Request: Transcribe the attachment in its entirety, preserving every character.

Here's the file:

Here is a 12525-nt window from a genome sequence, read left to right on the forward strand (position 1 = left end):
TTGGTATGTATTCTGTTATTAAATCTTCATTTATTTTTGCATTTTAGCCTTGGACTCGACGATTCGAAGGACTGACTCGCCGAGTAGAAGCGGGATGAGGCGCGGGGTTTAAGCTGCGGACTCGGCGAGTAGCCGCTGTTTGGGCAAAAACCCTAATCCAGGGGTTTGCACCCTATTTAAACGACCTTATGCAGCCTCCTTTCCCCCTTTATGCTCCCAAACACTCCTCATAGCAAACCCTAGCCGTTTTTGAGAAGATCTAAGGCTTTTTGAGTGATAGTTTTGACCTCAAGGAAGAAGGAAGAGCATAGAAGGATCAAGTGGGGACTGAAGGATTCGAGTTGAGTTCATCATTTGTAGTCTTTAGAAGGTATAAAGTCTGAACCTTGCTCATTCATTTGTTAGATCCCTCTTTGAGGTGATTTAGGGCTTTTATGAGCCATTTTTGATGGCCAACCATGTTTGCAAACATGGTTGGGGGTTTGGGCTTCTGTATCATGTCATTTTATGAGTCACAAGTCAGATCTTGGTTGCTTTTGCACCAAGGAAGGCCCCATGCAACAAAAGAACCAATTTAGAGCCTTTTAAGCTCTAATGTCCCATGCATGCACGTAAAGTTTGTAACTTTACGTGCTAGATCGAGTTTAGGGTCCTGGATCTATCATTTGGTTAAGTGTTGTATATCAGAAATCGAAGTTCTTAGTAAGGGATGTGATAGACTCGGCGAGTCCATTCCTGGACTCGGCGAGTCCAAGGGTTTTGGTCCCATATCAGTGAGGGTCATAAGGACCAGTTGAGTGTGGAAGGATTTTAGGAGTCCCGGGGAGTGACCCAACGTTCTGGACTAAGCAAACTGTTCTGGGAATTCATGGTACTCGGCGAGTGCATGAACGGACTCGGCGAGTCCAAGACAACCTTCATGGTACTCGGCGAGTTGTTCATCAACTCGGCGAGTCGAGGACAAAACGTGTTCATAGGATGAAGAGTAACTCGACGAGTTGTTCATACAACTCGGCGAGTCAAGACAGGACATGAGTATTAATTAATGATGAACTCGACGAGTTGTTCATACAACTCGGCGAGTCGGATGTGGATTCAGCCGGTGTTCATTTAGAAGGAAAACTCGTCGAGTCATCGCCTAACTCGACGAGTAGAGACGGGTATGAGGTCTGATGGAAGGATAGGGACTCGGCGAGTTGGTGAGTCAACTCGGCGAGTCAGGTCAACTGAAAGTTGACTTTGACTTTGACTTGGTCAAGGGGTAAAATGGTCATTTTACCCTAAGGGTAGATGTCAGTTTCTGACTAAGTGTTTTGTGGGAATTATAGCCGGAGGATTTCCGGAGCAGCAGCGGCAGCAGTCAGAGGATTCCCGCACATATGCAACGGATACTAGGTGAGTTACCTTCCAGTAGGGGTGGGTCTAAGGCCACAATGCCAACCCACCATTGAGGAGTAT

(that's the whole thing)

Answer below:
Here is a 12525-nt window from a genome sequence, read left to right on the forward strand (position 1 = left end):
TTGGTATGTATTCTGTTATTAAATCTTCATTTATTTTTGCATTTTAGCCTTGGACTCGACGATTCGAAGGACTGACTCGCCGAGTAGAAGCGGGATGAGGCGCGGGGTTTAAGCTGCGGACTCGGCGAGTAGCCGCTGTTTGGGCAAAAACCCTAATCCAGGGGTTTGCACCCTATTTAAACGACCTTATGCAGCCTCCTTTCCCCCTTTATGCTCCCAAACACTCCTCATAGCAAACCCTAGCCGTTTTTGAGAAGATCTAAGGCTTTTTGAGTGATAGTTTTGACCTCAAGGAAGAAGGAAGAGCATAGAAGGATCAAGTGGGGACTGAAGGATTCGAGTTGAGTTCATCATTTGTAGTCTTTAGAAGGTATAAAGTCTGAACCTTGCTCATTCATTTGTTAGATCCCTCTTTGAGGTGATTTAGGGCTTTTATGAGCCATTTTTGATGGCCAACCATGTTTGCAAACATGGTTGGGGGTTTGGGCTTCTGTATCATGTCATTTTATGAGTCACAAGTCAGATCTTGGTTGCTTTTGCACCAAGGAAGGCCCCATGCAACAAAAGAACCAATTTAGAGCCTTTTAAGCTCTAATGTCCCATGCATGCACGTAAAGTTTGTAACTTTACGTGCTAGATCGAGTTTAGGGTCCTGGATCTATCATTTGGTTAAGTGTTGTATATCAGAAATCGAAGTTCTTAGTAAGGGATGTGATAGACTCGGCGAGTCCATTCCTGGACTCGGCGAGTCCAAGGGTTTTGGTCCCATATCAGTGAGGGTCATAAGGACCAGTTGAGTGTGGAAGGATTTTAGGAGTCCCGGGGAGTGACCCAACGTTCTGGACTAAGCAAACTGTTCTGGGAATTCATGGTACTCGGCGAGTGCATGAACGGACTCGGCGAGTCCAAGACAACCTTCATGGTACTCGGCGAGTTGTTCATCAACTCGGCGAGTCGAGGACAAAACGTGTTCATAGGATGAAGAGTAACTCGACGAGTTGTTCATACAACTCGGCGAGTCAAGACAGGACATGAGTATTAATTAATGATGAACTCGACGAGTTGTTCATACAACTCGGCGAGTCGGATGTGGATTCAGCCGGTGTTCATTTAGAAGGAAAACTCGTCGAGTCATCGCCTAACTCGACGAGTAGAGACGGGTATGAGGTCTGATGGAAGGATAGGGACTCGGCGAGTTGGTGAGTCAACTCGGCGAGTCAGGTCAACTGAAAGTTGACTTTGACTTTGACTTGGTCAAGGGGTAAAATGGTCATTTTACCCTAAGGGTAGATGTCAGTTTCTGACTAAGTGTTTTGTGGGAATTATAGCCGGAGGATTTCCGGAGCAGCAGCGGCAGCAGTCAGAGGATTCCCGCACATATGCAACGGATACTAGGTGAGTTACCTTCCAGTAGGGGTGGGTCTAAGGCCACAATGCCAACCCACCATTGAGGAGTAT